Stanford White was an American architect. He was also a partner in the architectural firm McKim, Mead & White, one of the most significant Beaux-Arts firms. He designed many houses for the rich, in addition to numerous civic, institutional, and religious buildings. His temporary Washington Square Arch was so popular that he was commissioned to design a permanent one. His design principles embodied the "American Renaissance".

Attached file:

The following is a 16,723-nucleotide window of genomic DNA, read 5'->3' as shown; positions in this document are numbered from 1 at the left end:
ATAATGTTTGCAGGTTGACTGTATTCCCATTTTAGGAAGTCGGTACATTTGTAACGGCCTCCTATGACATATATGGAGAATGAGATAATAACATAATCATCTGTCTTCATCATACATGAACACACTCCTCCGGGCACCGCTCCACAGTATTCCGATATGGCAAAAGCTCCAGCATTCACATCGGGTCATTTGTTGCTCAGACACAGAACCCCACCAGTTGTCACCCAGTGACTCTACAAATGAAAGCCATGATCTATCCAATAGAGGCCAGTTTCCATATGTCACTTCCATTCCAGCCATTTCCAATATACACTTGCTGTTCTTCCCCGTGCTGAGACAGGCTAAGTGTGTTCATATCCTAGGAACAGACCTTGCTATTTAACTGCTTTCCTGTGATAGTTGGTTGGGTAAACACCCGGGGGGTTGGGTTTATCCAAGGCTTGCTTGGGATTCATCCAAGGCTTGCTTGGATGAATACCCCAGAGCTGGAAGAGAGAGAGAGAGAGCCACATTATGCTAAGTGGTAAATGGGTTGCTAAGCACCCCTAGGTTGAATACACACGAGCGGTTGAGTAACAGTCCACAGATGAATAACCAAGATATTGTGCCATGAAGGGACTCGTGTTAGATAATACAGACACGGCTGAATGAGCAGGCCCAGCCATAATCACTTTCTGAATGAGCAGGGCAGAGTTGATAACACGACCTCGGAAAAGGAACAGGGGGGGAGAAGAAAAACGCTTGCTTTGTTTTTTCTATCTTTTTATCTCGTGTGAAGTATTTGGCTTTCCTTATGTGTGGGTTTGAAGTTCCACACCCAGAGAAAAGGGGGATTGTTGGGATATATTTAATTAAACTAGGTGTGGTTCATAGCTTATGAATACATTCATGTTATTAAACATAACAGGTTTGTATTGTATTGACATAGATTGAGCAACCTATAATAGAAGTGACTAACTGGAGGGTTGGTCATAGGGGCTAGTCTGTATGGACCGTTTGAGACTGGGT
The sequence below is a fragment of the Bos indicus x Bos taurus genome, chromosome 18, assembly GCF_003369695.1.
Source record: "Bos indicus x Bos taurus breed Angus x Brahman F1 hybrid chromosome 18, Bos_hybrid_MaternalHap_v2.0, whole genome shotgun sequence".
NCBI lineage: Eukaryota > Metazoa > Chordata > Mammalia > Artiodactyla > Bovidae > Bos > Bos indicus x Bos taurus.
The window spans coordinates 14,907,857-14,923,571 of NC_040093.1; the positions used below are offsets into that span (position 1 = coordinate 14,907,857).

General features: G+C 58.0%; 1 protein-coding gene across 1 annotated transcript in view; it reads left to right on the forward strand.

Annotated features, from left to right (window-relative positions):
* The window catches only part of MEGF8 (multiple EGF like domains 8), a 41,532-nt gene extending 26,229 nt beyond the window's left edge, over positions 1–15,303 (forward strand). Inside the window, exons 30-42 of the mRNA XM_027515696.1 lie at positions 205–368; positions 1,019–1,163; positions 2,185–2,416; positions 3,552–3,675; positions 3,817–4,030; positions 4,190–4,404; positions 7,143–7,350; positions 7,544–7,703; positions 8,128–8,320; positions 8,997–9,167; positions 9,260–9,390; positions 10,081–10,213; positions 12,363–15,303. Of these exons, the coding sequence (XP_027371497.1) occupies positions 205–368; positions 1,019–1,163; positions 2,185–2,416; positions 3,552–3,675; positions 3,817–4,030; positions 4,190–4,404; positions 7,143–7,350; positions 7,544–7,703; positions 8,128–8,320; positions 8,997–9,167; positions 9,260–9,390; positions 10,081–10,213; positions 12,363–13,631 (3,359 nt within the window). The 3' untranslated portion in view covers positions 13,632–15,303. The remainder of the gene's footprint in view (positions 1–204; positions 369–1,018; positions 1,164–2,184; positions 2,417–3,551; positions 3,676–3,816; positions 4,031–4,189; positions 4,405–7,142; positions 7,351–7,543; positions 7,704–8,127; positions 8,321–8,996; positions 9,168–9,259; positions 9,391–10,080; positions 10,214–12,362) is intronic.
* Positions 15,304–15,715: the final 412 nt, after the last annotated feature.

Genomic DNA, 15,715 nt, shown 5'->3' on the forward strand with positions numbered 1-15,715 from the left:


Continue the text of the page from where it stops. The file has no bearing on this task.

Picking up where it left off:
In 1906, White was shot and killed at the Madison Square Theatre by Harry Kendall Thaw, in front of a large audience. Thaw was a millionaire who had become obsessed by White's rape and relationship with his wife Evelyn Nesbit, which started when she was 16, four years before their marriage. She had married Thaw in 1905 and was working as an actress. Thaw was considered mentally unstable at the time of the shooting. With its elements of murder among the wealthy and a sex scandal, the resulting sensational trial of Thaw was dubbed "The Trial of the Century" by contemporary reporters.